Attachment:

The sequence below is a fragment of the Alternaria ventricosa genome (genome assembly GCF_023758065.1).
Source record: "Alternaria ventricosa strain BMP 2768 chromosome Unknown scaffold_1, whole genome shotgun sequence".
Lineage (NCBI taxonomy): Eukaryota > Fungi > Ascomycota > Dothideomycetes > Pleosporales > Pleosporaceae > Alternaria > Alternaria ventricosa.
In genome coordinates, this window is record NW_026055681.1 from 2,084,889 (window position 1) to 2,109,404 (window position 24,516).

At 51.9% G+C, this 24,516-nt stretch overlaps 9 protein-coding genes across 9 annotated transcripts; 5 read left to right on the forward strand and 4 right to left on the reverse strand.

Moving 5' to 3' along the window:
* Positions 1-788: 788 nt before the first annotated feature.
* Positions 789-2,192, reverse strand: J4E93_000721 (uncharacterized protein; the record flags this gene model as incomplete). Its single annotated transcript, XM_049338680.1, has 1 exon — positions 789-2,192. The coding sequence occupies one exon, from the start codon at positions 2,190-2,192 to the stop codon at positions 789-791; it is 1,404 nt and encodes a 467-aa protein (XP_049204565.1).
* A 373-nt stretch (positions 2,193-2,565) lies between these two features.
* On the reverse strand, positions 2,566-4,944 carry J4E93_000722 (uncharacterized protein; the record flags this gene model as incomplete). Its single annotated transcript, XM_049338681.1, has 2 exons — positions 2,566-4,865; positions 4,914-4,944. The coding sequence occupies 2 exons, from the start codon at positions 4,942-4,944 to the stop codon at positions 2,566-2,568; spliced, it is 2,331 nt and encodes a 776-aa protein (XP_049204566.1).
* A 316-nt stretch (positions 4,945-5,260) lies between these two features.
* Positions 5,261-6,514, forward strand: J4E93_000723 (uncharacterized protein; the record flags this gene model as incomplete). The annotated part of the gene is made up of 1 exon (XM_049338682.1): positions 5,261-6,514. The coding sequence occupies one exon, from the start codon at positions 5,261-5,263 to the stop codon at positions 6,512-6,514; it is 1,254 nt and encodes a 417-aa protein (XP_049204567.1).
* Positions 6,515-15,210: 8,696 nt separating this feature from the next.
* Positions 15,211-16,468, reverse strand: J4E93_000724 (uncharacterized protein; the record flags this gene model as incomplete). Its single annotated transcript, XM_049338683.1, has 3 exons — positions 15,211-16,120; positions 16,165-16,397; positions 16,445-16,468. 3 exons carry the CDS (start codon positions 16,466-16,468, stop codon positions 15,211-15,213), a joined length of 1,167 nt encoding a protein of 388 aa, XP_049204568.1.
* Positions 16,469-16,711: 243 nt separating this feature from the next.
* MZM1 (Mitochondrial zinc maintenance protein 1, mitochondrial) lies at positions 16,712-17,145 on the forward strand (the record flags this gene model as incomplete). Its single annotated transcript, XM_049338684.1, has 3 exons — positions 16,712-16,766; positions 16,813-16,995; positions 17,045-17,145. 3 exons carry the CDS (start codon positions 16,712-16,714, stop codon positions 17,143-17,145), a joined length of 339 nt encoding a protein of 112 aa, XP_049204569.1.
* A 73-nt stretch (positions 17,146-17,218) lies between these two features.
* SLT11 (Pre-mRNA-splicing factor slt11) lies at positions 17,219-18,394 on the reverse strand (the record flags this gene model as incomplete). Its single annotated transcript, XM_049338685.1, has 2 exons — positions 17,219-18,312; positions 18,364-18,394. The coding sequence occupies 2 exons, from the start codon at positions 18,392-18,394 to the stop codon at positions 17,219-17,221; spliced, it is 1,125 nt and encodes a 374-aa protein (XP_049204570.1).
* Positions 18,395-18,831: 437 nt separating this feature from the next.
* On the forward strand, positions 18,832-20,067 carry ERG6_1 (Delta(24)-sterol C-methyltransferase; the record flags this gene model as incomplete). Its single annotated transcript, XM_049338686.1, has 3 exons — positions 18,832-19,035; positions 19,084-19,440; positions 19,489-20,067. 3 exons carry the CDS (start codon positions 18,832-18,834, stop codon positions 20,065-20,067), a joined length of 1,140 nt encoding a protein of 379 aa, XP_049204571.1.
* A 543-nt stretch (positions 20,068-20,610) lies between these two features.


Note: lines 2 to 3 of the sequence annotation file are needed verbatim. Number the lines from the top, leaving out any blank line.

Source record: "Alternaria ventricosa strain BMP 2768 chromosome Unknown scaffold_1, whole genome shotgun sequence".
Lineage (NCBI taxonomy): Eukaryota > Fungi > Ascomycota > Dothideomycetes > Pleosporales > Pleosporaceae > Alternaria > Alternaria ventricosa.